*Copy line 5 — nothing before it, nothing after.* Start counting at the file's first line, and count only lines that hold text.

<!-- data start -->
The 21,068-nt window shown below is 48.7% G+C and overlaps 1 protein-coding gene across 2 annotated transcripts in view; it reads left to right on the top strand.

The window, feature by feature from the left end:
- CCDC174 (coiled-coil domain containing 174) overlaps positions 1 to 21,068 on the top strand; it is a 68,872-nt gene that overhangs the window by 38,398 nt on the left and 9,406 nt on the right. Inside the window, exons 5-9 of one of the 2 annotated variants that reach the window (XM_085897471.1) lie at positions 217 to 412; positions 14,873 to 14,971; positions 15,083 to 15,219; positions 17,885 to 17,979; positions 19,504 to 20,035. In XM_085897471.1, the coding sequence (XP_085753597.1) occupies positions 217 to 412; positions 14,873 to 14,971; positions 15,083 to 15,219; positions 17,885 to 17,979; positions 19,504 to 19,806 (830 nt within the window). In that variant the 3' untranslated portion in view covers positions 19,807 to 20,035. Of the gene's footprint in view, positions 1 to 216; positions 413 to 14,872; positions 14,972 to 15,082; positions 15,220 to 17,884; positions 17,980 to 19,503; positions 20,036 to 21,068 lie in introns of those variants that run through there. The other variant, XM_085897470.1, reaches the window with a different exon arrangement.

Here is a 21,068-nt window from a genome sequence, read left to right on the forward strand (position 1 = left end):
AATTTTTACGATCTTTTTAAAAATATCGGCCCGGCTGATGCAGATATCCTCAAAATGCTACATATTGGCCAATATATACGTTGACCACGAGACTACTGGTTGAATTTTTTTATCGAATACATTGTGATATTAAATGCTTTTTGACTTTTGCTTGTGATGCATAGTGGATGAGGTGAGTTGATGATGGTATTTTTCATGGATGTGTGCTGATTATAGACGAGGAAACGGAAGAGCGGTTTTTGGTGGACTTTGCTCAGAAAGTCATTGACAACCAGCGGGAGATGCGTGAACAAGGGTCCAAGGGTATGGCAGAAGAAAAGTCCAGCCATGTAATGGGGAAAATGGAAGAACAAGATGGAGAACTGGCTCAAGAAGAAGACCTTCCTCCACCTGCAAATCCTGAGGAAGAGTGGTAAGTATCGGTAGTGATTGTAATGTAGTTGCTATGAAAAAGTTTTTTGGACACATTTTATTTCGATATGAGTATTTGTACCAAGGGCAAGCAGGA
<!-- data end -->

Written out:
AATTTTTACGATCTTTTTAAAAATATCGGCCCGGCTGATGCAGATATCCTCAAAATGCTACATATTGGCCAATATATACGTTGACCACGAGACTACTGGTTGAATTTTTTTATCGAATACATTGTGATATTAAATGCTTTTTGACTTTTGCTTGTGATGCATAGTGGATGAGGTGAGTTGATGATGGTATTTTTCATGGATGTGTGCTGATTATAGACGAGGAAACGGAAGAGCGGTTTTTGGTGGACTTTGCTCAGAAAGTCATTGACAACCAGCGGGAGATGCGTGAACAAGGGTCCAAGGGTATGGCAGAAGAAAAGTCCAGCCATGTAATGGGGAAAATGGAAGAACAAGATGGAGAACTGGCTCAAGAAGAAGACCTTCCTCCACCTGCAAATCCTGAGGAAGAGTGGTAAGTATCGGTAGTGATTGTAATGTAGTTGCTATGAAAAAGTTTTTTGGACACATTTTATTTCGATATGAGTATTTGTACCAAGGGCAAGCAGGA